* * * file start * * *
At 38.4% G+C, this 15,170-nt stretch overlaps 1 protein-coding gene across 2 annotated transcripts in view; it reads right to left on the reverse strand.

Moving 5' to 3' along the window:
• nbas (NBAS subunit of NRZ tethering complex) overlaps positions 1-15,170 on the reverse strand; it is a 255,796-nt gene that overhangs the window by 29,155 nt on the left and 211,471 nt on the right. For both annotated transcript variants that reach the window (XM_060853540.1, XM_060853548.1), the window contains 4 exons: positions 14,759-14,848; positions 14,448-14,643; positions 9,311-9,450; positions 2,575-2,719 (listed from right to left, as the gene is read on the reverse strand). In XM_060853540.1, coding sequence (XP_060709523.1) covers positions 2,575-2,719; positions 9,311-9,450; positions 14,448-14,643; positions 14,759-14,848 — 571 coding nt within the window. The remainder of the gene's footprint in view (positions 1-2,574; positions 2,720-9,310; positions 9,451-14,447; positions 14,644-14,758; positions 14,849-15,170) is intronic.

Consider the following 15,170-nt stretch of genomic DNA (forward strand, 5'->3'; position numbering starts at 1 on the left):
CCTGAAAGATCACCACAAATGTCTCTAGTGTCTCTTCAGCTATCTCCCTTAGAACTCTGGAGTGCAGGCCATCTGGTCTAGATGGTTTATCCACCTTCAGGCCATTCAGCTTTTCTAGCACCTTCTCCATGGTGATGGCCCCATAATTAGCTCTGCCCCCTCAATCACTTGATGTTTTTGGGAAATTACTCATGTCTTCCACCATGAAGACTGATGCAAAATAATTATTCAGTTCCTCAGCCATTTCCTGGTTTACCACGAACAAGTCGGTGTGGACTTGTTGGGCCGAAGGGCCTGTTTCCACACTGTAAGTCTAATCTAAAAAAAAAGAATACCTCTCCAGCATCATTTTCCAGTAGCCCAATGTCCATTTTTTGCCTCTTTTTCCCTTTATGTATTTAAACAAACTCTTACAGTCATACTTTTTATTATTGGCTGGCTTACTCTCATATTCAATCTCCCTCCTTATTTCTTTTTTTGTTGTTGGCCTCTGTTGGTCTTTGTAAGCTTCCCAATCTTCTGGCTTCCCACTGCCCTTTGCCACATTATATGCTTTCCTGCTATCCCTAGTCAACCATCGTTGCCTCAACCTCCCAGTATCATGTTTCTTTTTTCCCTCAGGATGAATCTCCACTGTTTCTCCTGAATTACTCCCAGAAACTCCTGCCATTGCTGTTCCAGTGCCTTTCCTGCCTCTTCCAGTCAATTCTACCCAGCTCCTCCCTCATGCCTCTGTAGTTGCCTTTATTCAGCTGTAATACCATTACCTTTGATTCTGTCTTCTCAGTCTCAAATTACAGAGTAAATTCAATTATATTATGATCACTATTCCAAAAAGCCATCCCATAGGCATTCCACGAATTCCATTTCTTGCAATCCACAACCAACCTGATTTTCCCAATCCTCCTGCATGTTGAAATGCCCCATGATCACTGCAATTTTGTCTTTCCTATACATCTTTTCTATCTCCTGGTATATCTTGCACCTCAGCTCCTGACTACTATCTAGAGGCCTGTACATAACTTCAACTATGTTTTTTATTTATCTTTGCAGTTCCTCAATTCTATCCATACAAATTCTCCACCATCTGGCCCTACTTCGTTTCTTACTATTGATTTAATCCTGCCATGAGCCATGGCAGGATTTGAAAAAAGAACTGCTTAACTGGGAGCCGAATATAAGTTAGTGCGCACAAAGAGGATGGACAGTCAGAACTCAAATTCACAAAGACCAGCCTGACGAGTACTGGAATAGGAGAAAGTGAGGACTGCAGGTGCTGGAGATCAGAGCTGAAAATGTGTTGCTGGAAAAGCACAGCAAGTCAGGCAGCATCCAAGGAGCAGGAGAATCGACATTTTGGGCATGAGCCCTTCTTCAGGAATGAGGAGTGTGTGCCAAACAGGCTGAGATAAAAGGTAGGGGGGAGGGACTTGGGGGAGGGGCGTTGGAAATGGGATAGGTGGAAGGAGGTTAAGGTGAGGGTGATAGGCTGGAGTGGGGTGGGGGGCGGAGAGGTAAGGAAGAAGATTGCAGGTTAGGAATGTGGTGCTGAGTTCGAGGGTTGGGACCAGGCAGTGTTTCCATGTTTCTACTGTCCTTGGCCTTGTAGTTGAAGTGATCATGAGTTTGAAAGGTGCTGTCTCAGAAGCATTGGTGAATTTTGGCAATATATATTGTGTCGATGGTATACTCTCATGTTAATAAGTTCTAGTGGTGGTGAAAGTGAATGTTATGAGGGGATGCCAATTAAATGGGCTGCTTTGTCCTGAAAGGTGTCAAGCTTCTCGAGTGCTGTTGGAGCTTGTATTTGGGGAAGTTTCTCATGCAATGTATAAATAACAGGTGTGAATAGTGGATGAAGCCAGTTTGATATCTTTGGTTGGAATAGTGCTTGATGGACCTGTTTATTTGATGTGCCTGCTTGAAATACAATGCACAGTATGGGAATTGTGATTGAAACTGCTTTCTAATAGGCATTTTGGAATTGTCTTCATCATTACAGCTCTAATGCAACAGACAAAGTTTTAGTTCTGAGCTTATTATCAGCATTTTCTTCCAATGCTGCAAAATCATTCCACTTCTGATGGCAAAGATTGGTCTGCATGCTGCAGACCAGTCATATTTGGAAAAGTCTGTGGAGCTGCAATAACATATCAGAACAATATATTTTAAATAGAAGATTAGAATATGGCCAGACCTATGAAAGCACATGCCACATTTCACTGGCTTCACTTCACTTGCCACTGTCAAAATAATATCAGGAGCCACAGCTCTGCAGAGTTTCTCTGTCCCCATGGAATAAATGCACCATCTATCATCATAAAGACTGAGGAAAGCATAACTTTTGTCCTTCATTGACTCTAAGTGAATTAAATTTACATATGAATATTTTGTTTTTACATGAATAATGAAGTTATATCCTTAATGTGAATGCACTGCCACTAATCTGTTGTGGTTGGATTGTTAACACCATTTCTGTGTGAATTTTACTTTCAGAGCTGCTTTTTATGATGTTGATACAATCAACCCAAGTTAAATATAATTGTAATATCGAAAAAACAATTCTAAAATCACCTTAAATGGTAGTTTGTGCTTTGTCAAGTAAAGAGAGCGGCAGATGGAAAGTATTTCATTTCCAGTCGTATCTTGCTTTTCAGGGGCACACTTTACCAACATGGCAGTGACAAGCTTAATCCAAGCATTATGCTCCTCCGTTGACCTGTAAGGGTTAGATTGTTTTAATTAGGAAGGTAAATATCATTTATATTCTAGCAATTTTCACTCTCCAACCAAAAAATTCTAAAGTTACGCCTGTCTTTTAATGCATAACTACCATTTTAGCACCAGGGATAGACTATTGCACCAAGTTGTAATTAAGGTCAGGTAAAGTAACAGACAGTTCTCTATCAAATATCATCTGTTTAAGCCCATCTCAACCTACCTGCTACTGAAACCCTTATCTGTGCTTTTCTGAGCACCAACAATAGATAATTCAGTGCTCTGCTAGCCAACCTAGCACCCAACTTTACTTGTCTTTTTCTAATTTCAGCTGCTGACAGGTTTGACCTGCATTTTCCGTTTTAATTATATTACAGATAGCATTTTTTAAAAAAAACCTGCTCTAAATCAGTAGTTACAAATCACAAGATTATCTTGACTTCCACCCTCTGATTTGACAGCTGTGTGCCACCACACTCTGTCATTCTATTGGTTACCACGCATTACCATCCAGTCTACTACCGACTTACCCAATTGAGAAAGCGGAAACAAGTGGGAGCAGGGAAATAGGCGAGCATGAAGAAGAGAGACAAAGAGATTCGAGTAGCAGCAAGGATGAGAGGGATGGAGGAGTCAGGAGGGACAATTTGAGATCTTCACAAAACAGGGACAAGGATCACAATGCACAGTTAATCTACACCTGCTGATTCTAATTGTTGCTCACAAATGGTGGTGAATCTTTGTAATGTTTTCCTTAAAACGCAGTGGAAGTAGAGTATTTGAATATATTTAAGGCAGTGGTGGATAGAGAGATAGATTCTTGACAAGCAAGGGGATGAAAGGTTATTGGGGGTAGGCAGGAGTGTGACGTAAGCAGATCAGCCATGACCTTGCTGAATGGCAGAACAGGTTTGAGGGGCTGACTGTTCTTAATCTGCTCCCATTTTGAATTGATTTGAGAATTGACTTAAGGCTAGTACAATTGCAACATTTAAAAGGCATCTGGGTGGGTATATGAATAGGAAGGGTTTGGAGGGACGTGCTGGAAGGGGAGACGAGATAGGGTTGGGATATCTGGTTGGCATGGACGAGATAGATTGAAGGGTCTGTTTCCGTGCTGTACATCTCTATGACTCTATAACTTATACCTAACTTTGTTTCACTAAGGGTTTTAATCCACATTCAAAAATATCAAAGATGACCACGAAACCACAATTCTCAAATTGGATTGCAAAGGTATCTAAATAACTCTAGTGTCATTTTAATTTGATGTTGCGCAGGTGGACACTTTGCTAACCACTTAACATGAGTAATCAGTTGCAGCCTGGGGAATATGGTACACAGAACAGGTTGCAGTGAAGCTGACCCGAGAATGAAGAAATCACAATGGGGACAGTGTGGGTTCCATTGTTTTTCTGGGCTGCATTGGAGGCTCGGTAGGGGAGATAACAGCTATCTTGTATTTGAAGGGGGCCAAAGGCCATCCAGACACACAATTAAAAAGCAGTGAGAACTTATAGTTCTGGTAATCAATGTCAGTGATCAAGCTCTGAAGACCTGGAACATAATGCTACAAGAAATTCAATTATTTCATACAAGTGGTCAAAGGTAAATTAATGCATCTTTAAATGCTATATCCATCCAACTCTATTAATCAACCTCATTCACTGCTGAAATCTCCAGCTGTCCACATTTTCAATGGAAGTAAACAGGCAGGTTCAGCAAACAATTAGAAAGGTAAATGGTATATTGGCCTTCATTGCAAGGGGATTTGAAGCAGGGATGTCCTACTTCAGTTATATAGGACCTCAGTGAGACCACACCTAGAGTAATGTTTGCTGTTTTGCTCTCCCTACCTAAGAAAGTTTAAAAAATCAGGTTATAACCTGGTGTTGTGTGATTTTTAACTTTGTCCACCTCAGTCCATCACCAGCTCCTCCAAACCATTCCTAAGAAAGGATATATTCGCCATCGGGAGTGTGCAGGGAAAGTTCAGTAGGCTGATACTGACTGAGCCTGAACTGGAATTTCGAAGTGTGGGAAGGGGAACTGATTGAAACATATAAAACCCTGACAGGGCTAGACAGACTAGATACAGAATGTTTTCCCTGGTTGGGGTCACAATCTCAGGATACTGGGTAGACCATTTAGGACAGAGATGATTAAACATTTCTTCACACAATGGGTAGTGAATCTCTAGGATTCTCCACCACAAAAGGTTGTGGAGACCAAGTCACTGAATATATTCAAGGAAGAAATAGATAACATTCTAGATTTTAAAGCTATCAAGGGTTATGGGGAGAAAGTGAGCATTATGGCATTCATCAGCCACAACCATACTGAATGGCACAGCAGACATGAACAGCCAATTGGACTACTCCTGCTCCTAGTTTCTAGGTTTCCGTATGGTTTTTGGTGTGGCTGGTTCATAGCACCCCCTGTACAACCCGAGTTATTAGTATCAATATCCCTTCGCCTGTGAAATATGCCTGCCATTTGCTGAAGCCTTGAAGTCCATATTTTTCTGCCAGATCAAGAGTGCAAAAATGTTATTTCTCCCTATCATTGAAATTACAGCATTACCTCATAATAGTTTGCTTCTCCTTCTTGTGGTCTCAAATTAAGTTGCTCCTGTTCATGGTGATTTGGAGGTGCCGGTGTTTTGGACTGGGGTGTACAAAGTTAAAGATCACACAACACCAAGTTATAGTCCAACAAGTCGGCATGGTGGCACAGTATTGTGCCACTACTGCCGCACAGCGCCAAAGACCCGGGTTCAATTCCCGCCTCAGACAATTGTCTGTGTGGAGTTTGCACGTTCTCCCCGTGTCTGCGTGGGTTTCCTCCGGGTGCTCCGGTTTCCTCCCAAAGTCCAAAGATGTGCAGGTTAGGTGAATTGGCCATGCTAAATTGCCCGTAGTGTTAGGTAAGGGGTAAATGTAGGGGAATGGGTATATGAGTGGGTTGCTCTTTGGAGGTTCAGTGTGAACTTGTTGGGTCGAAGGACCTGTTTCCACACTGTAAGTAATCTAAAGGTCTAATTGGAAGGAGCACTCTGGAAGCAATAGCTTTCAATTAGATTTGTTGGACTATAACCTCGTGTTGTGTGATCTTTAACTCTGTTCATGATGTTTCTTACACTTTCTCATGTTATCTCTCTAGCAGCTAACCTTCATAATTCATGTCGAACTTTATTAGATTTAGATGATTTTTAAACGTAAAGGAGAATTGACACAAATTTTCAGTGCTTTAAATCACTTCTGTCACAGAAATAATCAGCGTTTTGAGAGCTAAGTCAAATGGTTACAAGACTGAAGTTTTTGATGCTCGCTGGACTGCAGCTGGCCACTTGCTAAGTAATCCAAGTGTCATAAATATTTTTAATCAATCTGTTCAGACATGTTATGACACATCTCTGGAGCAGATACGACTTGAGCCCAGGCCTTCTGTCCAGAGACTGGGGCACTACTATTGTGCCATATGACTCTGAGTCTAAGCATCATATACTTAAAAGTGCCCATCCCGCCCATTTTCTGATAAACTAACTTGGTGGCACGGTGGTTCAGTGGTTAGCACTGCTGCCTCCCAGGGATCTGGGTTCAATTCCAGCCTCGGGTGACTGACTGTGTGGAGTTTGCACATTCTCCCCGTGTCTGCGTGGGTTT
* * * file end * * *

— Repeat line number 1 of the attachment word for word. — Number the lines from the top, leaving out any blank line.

At 38.4% G+C, this 15,170-nt stretch overlaps 1 protein-coding gene across 2 annotated transcripts in view; it reads right to left on the reverse strand.